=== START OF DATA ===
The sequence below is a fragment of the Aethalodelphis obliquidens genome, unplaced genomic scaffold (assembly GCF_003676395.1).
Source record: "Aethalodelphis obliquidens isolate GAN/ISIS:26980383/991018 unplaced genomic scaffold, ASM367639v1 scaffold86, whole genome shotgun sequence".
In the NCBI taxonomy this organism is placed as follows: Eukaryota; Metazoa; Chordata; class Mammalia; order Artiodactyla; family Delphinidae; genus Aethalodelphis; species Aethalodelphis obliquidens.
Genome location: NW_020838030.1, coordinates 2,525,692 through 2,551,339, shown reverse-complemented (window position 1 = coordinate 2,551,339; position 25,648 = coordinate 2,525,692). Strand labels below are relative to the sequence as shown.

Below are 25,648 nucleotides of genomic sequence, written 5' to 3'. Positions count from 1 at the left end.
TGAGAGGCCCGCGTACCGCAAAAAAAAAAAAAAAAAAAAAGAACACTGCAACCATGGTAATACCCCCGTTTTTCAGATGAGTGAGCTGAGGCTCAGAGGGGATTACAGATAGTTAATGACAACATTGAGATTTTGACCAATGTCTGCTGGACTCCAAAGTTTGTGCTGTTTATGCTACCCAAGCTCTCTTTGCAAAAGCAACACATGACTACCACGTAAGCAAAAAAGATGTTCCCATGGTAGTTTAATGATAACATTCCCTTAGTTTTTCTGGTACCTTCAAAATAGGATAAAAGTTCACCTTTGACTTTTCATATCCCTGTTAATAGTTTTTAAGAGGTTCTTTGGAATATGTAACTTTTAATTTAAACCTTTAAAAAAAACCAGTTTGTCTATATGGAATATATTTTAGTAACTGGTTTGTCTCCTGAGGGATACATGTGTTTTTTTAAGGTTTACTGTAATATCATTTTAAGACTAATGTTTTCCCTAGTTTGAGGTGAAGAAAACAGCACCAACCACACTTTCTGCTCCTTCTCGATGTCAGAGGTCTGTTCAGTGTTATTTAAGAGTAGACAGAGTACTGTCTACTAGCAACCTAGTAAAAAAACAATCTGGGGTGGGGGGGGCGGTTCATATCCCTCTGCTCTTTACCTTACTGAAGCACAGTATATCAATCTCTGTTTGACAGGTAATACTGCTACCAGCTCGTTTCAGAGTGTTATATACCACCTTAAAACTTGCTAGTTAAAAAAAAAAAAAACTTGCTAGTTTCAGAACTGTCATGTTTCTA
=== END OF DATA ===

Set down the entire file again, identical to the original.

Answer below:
The sequence below is a fragment of the Aethalodelphis obliquidens genome, unplaced genomic scaffold (assembly GCF_003676395.1).
Source record: "Aethalodelphis obliquidens isolate GAN/ISIS:26980383/991018 unplaced genomic scaffold, ASM367639v1 scaffold86, whole genome shotgun sequence".
In the NCBI taxonomy this organism is placed as follows: Eukaryota; Metazoa; Chordata; class Mammalia; order Artiodactyla; family Delphinidae; genus Aethalodelphis; species Aethalodelphis obliquidens.
Genome location: NW_020838030.1, coordinates 2,525,692 through 2,551,339, shown reverse-complemented (window position 1 = coordinate 2,551,339; position 25,648 = coordinate 2,525,692). Strand labels below are relative to the sequence as shown.

Below are 25,648 nucleotides of genomic sequence, written 5' to 3'. Positions count from 1 at the left end.
TGAGAGGCCCGCGTACCGCAAAAAAAAAAAAAAAAAAAAAGAACACTGCAACCATGGTAATACCCCCGTTTTTCAGATGAGTGAGCTGAGGCTCAGAGGGGATTACAGATAGTTAATGACAACATTGAGATTTTGACCAATGTCTGCTGGACTCCAAAGTTTGTGCTGTTTATGCTACCCAAGCTCTCTTTGCAAAAGCAACACATGACTACCACGTAAGCAAAAAAGATGTTCCCATGGTAGTTTAATGATAACATTCCCTTAGTTTTTCTGGTACCTTCAAAATAGGATAAAAGTTCACCTTTGACTTTTCATATCCCTGTTAATAGTTTTTAAGAGGTTCTTTGGAATATGTAACTTTTAATTTAAACCTTTAAAAAAAACCAGTTTGTCTATATGGAATATATTTTAGTAACTGGTTTGTCTCCTGAGGGATACATGTGTTTTTTTAAGGTTTACTGTAATATCATTTTAAGACTAATGTTTTCCCTAGTTTGAGGTGAAGAAAACAGCACCAACCACACTTTCTGCTCCTTCTCGATGTCAGAGGTCTGTTCAGTGTTATTTAAGAGTAGACAGAGTACTGTCTACTAGCAACCTAGTAAAAAAACAATCTGGGGTGGGGGGGGCGGTTCATATCCCTCTGCTCTTTACCTTACTGAAGCACAGTATATCAATCTCTGTTTGACAGGTAATACTGCTACCAGCTCGTTTCAGAGTGTTATATACCACCTTAAAACTTGCTAGTTAAAAAAAAAAAAAACTTGCTAGTTTCAGAACTGTCATGTTTCTA